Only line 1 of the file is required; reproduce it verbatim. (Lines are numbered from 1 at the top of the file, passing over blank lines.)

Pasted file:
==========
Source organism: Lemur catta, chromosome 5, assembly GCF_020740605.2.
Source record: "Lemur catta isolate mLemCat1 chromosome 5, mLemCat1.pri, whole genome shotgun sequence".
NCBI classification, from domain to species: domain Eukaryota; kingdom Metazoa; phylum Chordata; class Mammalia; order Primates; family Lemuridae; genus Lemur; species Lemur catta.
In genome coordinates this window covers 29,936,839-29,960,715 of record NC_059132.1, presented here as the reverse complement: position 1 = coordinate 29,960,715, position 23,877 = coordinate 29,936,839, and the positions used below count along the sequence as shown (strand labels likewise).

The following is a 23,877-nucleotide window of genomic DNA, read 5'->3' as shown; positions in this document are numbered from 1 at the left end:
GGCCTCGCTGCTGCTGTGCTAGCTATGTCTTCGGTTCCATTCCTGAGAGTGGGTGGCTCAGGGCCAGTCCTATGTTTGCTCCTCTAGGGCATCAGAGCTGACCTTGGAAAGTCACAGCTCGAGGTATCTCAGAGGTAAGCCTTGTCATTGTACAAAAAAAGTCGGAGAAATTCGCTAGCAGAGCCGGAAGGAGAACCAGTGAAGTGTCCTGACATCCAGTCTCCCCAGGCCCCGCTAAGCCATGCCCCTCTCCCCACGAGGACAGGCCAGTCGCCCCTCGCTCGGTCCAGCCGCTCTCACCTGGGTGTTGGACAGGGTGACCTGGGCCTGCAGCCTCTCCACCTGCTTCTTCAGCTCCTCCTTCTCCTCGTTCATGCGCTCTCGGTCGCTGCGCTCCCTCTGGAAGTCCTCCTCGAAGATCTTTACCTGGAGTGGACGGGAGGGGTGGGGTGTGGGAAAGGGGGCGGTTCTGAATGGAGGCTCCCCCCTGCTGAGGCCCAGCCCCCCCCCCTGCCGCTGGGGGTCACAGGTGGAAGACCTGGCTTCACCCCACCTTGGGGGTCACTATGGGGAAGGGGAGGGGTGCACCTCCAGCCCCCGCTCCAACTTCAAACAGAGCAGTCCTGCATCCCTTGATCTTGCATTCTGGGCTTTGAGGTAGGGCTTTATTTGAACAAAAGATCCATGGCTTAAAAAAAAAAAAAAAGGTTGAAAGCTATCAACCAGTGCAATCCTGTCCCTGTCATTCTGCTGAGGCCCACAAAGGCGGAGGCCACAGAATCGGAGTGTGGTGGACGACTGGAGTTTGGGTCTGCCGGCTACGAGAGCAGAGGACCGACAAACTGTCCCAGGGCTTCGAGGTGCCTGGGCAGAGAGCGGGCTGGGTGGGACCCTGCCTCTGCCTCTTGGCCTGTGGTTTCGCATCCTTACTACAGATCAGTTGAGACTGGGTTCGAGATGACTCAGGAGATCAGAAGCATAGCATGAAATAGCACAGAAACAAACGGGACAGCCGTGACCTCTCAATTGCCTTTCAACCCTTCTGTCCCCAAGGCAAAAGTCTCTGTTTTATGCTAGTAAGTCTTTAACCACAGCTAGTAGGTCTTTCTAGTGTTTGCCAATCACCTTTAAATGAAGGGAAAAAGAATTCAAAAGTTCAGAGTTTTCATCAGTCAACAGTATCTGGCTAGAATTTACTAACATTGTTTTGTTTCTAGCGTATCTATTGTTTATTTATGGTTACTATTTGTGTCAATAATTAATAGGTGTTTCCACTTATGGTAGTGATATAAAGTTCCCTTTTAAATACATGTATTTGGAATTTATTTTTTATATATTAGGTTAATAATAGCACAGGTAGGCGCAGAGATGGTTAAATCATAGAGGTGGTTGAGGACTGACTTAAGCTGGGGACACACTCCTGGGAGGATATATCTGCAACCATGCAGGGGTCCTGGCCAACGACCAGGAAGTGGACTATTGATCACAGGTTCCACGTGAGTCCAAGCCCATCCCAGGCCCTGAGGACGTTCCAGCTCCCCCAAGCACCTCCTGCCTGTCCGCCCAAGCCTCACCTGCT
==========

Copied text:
Source organism: Lemur catta, chromosome 5, assembly GCF_020740605.2.